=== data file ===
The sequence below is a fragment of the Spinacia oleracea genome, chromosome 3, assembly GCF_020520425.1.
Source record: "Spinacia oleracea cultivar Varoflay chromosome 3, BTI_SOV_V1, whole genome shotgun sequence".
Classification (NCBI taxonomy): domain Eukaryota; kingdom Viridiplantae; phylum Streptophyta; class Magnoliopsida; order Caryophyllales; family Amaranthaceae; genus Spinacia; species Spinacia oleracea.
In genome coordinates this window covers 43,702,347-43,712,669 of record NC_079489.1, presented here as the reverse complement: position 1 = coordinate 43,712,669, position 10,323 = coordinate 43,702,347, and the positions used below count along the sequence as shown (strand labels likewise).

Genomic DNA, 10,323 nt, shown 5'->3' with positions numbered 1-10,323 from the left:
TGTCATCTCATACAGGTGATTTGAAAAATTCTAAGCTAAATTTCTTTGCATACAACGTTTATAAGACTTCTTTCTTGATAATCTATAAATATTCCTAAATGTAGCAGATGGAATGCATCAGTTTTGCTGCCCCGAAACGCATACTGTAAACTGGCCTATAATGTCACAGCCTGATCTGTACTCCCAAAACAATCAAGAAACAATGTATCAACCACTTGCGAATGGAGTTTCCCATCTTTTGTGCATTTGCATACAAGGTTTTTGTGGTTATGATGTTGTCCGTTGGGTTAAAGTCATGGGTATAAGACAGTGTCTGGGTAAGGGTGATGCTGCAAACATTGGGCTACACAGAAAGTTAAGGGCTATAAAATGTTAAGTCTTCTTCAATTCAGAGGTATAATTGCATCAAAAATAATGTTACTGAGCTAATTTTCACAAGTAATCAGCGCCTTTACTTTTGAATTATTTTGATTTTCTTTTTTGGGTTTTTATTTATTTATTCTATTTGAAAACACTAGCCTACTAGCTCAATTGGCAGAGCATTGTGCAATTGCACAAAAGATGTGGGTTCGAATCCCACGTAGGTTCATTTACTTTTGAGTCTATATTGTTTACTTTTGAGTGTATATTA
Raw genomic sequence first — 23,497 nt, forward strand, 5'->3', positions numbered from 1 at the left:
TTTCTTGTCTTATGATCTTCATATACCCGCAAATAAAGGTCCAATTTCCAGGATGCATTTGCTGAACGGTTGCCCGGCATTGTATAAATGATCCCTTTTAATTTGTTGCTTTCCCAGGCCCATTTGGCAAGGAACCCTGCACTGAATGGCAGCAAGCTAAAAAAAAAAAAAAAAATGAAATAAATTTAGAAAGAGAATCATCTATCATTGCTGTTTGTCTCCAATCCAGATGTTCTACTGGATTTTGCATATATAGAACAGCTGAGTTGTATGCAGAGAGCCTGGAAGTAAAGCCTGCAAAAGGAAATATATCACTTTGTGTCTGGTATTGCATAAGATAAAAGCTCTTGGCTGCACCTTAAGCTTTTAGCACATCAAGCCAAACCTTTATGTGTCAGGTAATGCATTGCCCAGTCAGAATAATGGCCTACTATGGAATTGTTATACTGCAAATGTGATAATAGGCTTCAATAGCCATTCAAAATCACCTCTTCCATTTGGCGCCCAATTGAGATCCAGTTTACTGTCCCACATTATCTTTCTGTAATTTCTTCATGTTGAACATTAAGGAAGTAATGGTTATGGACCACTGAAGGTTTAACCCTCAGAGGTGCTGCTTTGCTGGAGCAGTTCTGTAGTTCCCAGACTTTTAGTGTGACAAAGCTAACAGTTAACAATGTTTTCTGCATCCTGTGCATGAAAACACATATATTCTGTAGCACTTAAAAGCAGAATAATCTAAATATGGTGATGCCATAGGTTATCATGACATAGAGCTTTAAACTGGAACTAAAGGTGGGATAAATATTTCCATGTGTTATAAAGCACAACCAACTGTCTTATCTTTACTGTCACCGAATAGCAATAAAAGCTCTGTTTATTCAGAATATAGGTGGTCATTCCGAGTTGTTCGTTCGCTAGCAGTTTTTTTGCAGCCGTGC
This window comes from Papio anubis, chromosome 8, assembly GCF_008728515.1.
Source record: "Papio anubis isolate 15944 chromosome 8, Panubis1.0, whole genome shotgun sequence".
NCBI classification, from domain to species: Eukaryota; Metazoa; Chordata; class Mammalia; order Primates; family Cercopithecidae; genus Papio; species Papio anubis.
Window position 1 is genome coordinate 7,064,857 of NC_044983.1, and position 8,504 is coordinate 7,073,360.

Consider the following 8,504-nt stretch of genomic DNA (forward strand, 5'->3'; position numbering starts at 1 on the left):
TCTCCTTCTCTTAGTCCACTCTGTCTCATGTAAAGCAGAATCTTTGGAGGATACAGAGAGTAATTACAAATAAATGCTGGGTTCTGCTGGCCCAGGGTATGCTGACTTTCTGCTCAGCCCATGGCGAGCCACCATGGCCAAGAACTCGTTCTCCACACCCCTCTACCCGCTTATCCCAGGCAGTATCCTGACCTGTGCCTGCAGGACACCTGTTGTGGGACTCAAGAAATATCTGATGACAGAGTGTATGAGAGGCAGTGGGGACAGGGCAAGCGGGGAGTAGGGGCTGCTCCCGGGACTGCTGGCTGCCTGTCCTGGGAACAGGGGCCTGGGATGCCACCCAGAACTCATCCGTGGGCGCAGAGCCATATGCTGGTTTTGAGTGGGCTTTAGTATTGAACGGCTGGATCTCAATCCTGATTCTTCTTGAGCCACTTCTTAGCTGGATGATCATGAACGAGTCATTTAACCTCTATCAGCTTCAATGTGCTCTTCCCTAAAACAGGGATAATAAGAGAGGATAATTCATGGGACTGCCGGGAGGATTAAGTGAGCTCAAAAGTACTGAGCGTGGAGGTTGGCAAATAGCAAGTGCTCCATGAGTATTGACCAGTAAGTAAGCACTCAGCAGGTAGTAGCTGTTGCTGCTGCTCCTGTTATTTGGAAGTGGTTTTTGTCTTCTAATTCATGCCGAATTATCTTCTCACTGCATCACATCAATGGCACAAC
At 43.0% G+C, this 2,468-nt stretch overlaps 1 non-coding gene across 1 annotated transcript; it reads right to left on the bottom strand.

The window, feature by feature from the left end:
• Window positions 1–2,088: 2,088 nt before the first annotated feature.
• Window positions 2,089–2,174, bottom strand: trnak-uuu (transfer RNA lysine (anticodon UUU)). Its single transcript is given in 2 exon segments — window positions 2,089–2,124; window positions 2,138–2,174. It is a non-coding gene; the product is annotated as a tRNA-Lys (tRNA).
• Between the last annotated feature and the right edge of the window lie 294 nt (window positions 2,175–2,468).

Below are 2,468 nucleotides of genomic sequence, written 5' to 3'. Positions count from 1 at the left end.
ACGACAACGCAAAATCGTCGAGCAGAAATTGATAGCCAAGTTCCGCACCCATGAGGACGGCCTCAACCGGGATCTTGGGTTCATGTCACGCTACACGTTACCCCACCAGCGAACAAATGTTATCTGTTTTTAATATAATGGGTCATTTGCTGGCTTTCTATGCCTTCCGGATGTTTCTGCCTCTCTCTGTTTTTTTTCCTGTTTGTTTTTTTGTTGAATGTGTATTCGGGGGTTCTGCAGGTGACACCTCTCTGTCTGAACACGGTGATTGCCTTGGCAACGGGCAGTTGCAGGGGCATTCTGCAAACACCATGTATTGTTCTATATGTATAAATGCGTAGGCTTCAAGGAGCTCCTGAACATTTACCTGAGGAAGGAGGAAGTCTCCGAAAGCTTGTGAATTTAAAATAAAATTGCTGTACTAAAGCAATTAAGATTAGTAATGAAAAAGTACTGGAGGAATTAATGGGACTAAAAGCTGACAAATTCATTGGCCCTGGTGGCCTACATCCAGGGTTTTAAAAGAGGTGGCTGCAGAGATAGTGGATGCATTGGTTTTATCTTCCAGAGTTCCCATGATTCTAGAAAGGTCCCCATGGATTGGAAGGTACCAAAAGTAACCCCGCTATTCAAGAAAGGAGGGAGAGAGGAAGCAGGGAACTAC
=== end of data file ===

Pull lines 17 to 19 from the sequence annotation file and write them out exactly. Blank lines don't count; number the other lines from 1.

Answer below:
• Window positions 1–2,088: 2,088 nt before the first annotated feature.
• Window positions 2,089–2,174, bottom strand: trnak-uuu (transfer RNA lysine (anticodon UUU)). Its single transcript is given in 2 exon segments — window positions 2,089–2,124; window positions 2,138–2,174. It is a non-coding gene; the product is annotated as a tRNA-Lys (tRNA).
• Between the last annotated feature and the right edge of the window lie 294 nt (window positions 2,175–2,468).